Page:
In 1959, Mattel revolutionized the toy industry with the introduction of the Barbie doll. Originally dressed in a black-and-white striped bathing suit, with her hair in a ponytail, Barbie proceeded to capture the fascination and imagination of millions of girls worldwide. Since then, Barbie has been marketed in every professional and fashionable design imaginable, and children of all ages, from 6 to 96, still find these collectibles irresistible.
Barbie was the brainchild of Mattel partner Elliot Handler's wife, Ruth, who first purchased a Lilli doll on a buying trip to Switzerland. She purchased distribution rights for the American market, and exhibited the doll at the yearly toy festival in New York City.
This German-made doll served as the model for the fashion-plate Barbie, introduced to U.S. consumers in 1959. She was an almost instant hit. Barbie was named after the Handlers' daughter. Barbie's boyfriend Ken, who was quick to follow, was named after their son.
Barbie has been a fashion model for a variety of costumes, including Fashion Luncheon and Silver Flame. Since then, Barbie has undergone a variety of modifications, including movable limbs, a Twist-N-Turn waist and a widened waist. This last alteration occurred after critics suggested the impossibly narrow dimensions featured by Barbie could encourage girls to resort to anorexia in an attempt to become the "ideal size."
In 1977, Barbie's smile was widened and her eyes brightened so that she could be marketed as Superstar Barbie. She received another makeover, enhancing her youthful appearance, in the late 1990s, with a release of the Neptune Fantasy Barbie. To date, thousands of officially licensed Barbie models and costumes have been sold by Mattel, making Barbie products one of the most popular ever sold.
During the 1980s, Barbie's early followers reached adulthood. Mattel soon learned that even as adults, women continued to collect Barbie dolls. As a result, the first porcelain Barbie, Blue Rhapsody Barbie, was created and released in 1986. Christmas ornaments, vintage Barbie dolls, Barbie furniture, and Collector or Limited Edition Barbie dolls are still popular today.
Collecting Barbie dolls is so popular that collectors have devised their own lingo to describe collectible items. Here is a brief description of some of the must-know terms collectors use to describe their treasures and latest finds:
- Book value: What a collector can expect to pay for a certain doll or item.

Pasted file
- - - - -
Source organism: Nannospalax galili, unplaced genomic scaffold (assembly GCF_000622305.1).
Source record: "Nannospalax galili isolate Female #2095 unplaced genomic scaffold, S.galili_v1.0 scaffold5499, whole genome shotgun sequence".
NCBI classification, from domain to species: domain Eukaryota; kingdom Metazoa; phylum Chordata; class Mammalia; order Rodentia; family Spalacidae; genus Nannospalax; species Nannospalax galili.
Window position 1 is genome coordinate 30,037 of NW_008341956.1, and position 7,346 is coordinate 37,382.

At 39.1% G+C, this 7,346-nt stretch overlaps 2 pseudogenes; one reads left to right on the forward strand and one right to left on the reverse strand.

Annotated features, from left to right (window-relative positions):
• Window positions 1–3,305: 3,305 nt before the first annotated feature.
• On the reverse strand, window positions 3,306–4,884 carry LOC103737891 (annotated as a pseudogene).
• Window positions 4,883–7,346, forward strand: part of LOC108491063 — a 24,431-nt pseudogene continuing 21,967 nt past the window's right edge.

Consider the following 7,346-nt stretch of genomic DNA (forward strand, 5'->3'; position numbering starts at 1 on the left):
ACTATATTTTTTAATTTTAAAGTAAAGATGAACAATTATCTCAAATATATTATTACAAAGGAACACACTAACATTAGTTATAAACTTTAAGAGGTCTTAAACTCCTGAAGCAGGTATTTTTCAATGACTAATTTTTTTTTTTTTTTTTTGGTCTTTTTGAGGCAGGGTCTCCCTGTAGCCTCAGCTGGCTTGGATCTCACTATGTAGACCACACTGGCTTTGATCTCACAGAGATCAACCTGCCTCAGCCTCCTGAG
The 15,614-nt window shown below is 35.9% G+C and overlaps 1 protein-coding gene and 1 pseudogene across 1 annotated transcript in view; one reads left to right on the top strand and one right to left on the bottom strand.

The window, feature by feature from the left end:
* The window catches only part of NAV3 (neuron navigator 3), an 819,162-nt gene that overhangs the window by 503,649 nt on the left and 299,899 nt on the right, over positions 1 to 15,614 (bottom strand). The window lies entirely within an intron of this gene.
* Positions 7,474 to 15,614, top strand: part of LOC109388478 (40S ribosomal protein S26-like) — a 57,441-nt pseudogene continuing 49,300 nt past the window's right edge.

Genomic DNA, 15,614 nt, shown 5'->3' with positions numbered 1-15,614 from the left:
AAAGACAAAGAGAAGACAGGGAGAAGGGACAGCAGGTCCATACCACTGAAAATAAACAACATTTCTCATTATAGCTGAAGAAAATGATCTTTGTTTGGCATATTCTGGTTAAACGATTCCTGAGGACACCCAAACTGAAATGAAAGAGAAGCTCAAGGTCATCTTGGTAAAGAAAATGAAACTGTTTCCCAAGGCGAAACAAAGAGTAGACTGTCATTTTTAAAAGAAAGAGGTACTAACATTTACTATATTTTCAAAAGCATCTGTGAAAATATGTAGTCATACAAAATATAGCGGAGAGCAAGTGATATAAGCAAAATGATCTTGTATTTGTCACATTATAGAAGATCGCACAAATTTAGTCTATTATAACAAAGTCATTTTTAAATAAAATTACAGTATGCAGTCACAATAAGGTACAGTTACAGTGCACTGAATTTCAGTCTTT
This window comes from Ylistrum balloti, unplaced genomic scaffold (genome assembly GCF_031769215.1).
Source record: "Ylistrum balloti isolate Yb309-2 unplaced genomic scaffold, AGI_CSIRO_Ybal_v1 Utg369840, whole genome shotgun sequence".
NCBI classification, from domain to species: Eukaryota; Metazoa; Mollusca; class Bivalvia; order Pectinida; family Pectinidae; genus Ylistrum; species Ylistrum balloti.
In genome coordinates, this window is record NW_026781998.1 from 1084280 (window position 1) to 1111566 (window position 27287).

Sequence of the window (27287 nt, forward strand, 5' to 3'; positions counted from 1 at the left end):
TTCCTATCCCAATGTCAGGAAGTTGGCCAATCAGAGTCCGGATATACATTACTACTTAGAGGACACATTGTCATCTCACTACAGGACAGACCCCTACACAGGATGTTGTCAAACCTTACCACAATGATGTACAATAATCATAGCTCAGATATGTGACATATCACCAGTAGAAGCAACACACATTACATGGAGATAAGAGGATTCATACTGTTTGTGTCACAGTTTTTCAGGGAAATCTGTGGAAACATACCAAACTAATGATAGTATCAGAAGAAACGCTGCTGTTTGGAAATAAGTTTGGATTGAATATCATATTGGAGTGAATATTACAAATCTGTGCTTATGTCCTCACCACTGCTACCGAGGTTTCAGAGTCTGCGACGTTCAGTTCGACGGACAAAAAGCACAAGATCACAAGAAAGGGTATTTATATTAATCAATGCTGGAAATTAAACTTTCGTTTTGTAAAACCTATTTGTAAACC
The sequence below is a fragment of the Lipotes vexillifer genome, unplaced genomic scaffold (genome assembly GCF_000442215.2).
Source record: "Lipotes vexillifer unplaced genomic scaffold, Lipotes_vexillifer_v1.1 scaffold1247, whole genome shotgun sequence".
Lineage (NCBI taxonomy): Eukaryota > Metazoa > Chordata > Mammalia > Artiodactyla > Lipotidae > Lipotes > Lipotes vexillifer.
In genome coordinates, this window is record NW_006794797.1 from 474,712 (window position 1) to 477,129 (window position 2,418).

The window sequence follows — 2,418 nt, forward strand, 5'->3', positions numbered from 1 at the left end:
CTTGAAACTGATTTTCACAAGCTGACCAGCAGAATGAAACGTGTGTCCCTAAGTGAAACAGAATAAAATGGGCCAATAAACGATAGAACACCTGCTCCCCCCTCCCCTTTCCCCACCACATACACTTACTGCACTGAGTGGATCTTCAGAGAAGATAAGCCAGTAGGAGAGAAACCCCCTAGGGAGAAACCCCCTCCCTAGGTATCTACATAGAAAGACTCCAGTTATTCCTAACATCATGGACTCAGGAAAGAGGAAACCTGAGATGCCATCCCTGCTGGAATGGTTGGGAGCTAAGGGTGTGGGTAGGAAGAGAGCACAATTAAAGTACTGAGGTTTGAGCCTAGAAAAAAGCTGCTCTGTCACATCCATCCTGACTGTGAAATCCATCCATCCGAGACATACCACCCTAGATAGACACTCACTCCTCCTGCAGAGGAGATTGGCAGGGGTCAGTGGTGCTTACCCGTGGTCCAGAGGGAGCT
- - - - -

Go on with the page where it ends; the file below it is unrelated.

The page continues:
- Collector Edition; HTF; Limited Edition: All of these terms are used to describe Barbie dolls released primarily for collectors. Limited Edition or hard to find (HTF) items were often released in limited numbers.
- MIB; MIP; MNB; NM; NRFB: These terms are short for Mint in Box, Mint in Package, Mint no box, Near-mint, and never removed from box; respectively, and describe the item's condition. For example, a factory condition Barbie doll found in its original box is designated as MIB.
- Customized, Modern, or Vintage Barbie dolls: Customized Barbie dolls were made for a certain store, while modern is the term used to describe those Barbie dolls made after 1972. Vintage Barbie Dolls are those manufactured prior to 1972.
- Timeless Treasures: This term is used to refer to Barbie dolls manufactured to model certain famous celebrities, including Elvis, Lucille Ball, or Marilyn Monroe.
Collectors use a C grading system to describe the condition of dolls. C-10 indicates mint condition, while C-1indicates very poor condition.
Mattel developed a "tier structure" in an effort to help collectors identify potentially collectible items. This structure, released in 2004, is meant to help determine a doll or item's potential value as a collectible. Platinum Label Barbie dolls were intended to be the most collectible; less than 1000 of these dolls were manufactured. Examples of Platinum edition dolls include the Fairie Queen Barbie or dolls made for special annual events.
Gold Label Barbie Dolls indicate a production quota of fewer than 25,000, while Silver Label Barbie Dolls have a maximum production of fewer than 50,000. Barbie as Juliet is one example of a Silver Label Barbie. Many items, including the Dolls of the World, have been classified as Pink Label Barbie dolls, which means that no production quota has been established for these dolls.
Collectible Barbie dolls often brings back memories of endless hours spent playing with friends, combing Barbie's hair or changing outfits, vicariously riding in a Pink Corvette or starring in a fashion show. It's ok for grownups to store their Barbie dolls and collect them if they choose, but it's also OK to take them out of the box once in a while and relive those memories.